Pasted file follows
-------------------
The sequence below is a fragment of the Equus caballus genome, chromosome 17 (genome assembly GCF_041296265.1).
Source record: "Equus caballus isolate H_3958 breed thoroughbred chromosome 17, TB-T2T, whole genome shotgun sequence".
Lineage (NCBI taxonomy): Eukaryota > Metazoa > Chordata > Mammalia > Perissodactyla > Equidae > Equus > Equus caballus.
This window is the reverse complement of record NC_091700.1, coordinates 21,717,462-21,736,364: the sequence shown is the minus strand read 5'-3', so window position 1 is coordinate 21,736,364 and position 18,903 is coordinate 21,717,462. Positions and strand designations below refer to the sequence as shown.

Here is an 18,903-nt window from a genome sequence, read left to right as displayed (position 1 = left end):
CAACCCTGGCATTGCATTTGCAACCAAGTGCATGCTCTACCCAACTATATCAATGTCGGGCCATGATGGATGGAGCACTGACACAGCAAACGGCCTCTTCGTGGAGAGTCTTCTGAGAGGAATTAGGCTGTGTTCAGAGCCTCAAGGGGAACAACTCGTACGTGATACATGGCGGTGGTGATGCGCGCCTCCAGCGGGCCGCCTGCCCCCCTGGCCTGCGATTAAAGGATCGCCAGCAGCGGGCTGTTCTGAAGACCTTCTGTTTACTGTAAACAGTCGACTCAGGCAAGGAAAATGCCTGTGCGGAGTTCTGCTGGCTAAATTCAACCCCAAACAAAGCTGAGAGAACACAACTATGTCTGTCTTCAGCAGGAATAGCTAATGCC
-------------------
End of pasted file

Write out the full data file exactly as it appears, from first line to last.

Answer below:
The sequence below is a fragment of the Equus caballus genome, chromosome 17 (genome assembly GCF_041296265.1).
Source record: "Equus caballus isolate H_3958 breed thoroughbred chromosome 17, TB-T2T, whole genome shotgun sequence".
Lineage (NCBI taxonomy): Eukaryota > Metazoa > Chordata > Mammalia > Perissodactyla > Equidae > Equus > Equus caballus.
This window is the reverse complement of record NC_091700.1, coordinates 21,717,462-21,736,364: the sequence shown is the minus strand read 5'-3', so window position 1 is coordinate 21,736,364 and position 18,903 is coordinate 21,717,462. Positions and strand designations below refer to the sequence as shown.

Here is an 18,903-nt window from a genome sequence, read left to right as displayed (position 1 = left end):
CAACCCTGGCATTGCATTTGCAACCAAGTGCATGCTCTACCCAACTATATCAATGTCGGGCCATGATGGATGGAGCACTGACACAGCAAACGGCCTCTTCGTGGAGAGTCTTCTGAGAGGAATTAGGCTGTGTTCAGAGCCTCAAGGGGAACAACTCGTACGTGATACATGGCGGTGGTGATGCGCGCCTCCAGCGGGCCGCCTGCCCCCCTGGCCTGCGATTAAAGGATCGCCAGCAGCGGGCTGTTCTGAAGACCTTCTGTTTACTGTAAACAGTCGACTCAGGCAAGGAAAATGCCTGTGCGGAGTTCTGCTGGCTAAATTCAACCCCAAACAAAGCTGAGAGAACACAACTATGTCTGTCTTCAGCAGGAATAGCTAATGCC